Key projects to move the city forward were ignored or scrapped by Brown who demanded the overall budget be frozen, while he dramatically expanded his own spending on things like office staff and travel outside Brampton (it remains unclear why the mayor spends so much time outside the city and what he does for taxpayers while away). 

Many of his promises have been ignored. Brown’s 2018 campaign pledge to build a world-class cricket stadium before the last term ended, was broken, with even the inadequate construction budget for the project being repeatedly pushed to later years, with no plan in sight. His claim of being able to secure more than a billion dollars to fund a tunnelled downtown LRT was also forgotten and the ambitious project to this day remains without funding. The massive Riverwalk project, to protect the city centre from flooding and help redevelop downtown, was another critical investment Brown pushed off the budget. 

After his election in 2018, to achieve his budget cuts, the Downtown Reimagined plan, a massive project to redevelop the crumbling city centre, was cancelled by Brown. The entire strategy which had already been approved by the previous council, was put together in cooperation with the Region of Peel over almost a decade. When Brown refused to pay for it, local business owners were outraged and the Region eventually moved forward with its own work to address the integrity of subsurface infrastructure it is responsible for, which was in dire need of replacement. Downtown Councillor Rowena Santos, a close ally of Brown, repeatedly made excuses for the cancelled project, while Brown misled area businesses about why it had to be scrapped, claiming there were engineering issues, which the Region debunked.

Top: A huge billboard on downtown Brampton's covered rail overpass, announcing the area's "Exciting Transformation" under the Downtown Reimagined plan, had to be taken down when Patrick Brown cancelled the project shortly after he was elected in 2018. Bottom: What the Downtown Reimagined project would have looked like if Brown didn't cancel it.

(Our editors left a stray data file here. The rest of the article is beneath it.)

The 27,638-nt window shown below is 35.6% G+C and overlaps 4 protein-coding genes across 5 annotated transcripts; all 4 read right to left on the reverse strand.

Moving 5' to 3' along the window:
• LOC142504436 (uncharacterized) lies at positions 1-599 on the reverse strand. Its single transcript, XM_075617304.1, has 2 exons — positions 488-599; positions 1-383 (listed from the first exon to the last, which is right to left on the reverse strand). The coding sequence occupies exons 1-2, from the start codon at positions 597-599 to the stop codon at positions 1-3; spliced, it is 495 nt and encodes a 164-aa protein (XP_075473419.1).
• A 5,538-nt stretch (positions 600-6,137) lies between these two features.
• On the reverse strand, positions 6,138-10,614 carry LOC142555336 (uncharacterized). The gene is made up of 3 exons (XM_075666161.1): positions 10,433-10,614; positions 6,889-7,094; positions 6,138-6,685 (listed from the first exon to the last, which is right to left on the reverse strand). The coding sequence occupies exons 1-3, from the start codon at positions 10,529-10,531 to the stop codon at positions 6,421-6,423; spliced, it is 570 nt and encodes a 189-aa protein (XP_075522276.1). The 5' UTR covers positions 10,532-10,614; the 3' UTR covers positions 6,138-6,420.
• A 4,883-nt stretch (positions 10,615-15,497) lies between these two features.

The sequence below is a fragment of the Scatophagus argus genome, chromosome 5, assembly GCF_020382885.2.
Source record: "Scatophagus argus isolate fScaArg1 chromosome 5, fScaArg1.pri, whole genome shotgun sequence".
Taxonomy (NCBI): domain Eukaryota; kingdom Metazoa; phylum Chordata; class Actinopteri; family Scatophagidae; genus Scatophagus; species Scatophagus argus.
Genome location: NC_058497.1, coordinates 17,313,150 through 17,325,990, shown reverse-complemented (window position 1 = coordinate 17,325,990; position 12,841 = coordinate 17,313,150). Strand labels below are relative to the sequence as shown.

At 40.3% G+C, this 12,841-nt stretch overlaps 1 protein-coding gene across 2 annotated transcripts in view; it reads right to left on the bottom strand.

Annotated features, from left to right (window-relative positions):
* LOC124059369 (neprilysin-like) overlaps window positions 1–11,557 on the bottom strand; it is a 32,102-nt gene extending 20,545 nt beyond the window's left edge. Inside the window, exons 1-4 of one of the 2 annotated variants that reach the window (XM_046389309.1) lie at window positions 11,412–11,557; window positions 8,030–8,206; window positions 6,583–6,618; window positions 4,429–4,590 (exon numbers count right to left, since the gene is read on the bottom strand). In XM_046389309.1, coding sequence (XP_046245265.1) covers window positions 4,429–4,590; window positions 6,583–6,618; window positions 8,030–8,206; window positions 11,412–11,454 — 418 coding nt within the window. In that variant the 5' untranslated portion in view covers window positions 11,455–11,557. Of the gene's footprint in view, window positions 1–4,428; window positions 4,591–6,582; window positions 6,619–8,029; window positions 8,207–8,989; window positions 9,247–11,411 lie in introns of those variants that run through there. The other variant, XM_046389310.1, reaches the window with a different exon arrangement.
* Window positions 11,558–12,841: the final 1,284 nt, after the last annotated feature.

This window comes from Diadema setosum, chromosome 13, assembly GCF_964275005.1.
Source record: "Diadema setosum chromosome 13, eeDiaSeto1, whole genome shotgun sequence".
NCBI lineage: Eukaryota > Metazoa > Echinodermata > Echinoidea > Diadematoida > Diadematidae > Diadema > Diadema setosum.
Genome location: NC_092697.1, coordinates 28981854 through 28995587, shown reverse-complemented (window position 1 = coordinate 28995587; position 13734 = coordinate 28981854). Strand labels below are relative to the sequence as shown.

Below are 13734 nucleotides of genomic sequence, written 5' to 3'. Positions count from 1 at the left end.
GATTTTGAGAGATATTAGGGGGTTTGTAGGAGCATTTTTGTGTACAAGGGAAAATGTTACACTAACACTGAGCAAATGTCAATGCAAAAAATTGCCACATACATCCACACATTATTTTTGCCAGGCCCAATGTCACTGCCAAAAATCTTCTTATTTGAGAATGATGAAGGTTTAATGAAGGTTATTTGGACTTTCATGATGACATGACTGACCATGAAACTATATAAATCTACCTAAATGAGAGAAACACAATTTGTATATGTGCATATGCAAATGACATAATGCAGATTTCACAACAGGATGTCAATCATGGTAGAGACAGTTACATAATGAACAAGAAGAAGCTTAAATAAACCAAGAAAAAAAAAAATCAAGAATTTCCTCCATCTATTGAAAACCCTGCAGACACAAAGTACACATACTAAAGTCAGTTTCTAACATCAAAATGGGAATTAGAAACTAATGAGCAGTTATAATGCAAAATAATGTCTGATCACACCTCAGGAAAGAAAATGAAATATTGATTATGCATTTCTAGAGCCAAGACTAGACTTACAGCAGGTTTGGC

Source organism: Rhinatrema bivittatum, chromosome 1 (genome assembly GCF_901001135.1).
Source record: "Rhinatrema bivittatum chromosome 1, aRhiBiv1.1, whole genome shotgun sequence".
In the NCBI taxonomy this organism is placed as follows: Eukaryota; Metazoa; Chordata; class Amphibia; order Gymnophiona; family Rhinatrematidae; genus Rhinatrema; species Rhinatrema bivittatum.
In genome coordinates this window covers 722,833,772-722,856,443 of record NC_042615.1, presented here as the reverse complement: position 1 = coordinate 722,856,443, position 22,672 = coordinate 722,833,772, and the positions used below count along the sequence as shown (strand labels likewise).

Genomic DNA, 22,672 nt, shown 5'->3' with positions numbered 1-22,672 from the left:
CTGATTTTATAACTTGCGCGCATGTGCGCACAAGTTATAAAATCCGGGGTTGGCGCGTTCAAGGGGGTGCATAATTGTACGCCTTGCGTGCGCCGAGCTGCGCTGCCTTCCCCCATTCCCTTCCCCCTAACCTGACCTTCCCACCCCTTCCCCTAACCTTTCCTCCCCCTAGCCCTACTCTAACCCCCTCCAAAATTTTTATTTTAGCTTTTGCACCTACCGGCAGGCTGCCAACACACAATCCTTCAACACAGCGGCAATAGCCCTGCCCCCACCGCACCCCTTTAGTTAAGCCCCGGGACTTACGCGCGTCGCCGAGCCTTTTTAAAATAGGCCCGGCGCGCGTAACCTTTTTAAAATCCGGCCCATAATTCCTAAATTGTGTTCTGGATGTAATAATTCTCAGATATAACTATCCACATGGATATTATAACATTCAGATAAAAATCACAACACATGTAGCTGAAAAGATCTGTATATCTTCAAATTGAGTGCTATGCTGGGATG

(The Pointer files)   


He then refused to support an emergency levy needed for the City’s share toward Peel Memorial’s badly needed expansion, despite Brampton’s ongoing healthcare crisis (a majority of councillors ignored him last year and voted to ensure the project will move forward).

Key investments to ensure post-secondary expansion were neglected, leading Guelph University and Humber College to pull out of a partnership. The Centre for Innovation that was supposed to be built to house their new downtown campus, is nowhere to be seen. The two post-secondary institutions stated they were forced to walk away due to “uncertainty around the construction”. Brown then publicly lied about the decision, claiming a group of councillors who were outspoken about his failed leadership had voted to cancel the Guelph-Humber project, which was blatantly untrue.

Another plan to bring Toronto Metropolitan University downtown was also cancelled when Brown failed to salvage the project after the province said it could not afford to participate. 

Funding for a major transit facility needed to expand the entire system was repeatedly kicked down the road by Brown. And cuts to budget items that keep the city operating and looking clean have led to complaints that Brown’s politically motivated budget freezes are hurting Brampton. 

While the controversial mayor was investigated for his own financial mismanagement (he led the cancellation of the investigations last year when he called a surprise summer meeting and had enough votes due to councillor absences) the City’s finances had little internal or public oversight.   

The council-approved financial master plan was thrown out the window. The three-year rolling budget process to help prepare for near-term needs was dropped.

Reserve funds, instead of properly budgeted plans approved by council in a transparent process, were suddenly used by Brown to cover expenses that could not be monitored by the public.

Last year’s budget was such a farce the Brampton Board of Trade expressed dire concern about the ongoing financial management of the city under Brown and his former CAO, David Barrick, hired by the mayor and responsible for managing the City’s finances despite not having any experience running even a small municipal department. Councillors warned that cutting everywhere to achieve Brown’s desired budget freezes would jeopardize the city’s future and put taxpayers at risk when all the bills come due.